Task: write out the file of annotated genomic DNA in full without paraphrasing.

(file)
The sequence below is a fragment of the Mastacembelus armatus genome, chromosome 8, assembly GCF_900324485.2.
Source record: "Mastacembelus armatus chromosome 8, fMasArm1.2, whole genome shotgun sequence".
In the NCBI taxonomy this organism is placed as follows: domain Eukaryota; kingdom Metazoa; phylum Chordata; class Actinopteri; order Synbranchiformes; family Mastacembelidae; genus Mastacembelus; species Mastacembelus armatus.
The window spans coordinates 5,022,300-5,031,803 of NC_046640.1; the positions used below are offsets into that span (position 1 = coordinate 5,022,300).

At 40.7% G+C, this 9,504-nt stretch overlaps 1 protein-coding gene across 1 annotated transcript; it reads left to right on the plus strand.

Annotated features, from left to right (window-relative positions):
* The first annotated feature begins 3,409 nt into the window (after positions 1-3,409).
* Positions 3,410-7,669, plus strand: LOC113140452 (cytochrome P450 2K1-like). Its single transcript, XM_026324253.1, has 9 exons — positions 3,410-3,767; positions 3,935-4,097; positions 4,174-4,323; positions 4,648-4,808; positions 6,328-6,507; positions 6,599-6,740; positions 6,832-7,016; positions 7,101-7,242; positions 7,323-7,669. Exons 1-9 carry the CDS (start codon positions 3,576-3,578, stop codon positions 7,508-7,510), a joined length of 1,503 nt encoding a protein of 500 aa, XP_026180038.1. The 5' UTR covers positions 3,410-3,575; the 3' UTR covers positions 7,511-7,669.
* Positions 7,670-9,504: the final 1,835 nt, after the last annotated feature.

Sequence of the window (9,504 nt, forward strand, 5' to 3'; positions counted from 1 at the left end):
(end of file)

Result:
The sequence below is a fragment of the Mastacembelus armatus genome, chromosome 8, assembly GCF_900324485.2.
Source record: "Mastacembelus armatus chromosome 8, fMasArm1.2, whole genome shotgun sequence".
In the NCBI taxonomy this organism is placed as follows: domain Eukaryota; kingdom Metazoa; phylum Chordata; class Actinopteri; order Synbranchiformes; family Mastacembelidae; genus Mastacembelus; species Mastacembelus armatus.
The window spans coordinates 5,022,300-5,031,803 of NC_046640.1; the positions used below are offsets into that span (position 1 = coordinate 5,022,300).

At 40.7% G+C, this 9,504-nt stretch overlaps 1 protein-coding gene across 1 annotated transcript; it reads left to right on the plus strand.

Annotated features, from left to right (window-relative positions):
* The first annotated feature begins 3,409 nt into the window (after positions 1-3,409).
* Positions 3,410-7,669, plus strand: LOC113140452 (cytochrome P450 2K1-like). Its single transcript, XM_026324253.1, has 9 exons — positions 3,410-3,767; positions 3,935-4,097; positions 4,174-4,323; positions 4,648-4,808; positions 6,328-6,507; positions 6,599-6,740; positions 6,832-7,016; positions 7,101-7,242; positions 7,323-7,669. Exons 1-9 carry the CDS (start codon positions 3,576-3,578, stop codon positions 7,508-7,510), a joined length of 1,503 nt encoding a protein of 500 aa, XP_026180038.1. The 5' UTR covers positions 3,410-3,575; the 3' UTR covers positions 7,511-7,669.
* Positions 7,670-9,504: the final 1,835 nt, after the last annotated feature.

Sequence of the window (9,504 nt, forward strand, 5' to 3'; positions counted from 1 at the left end):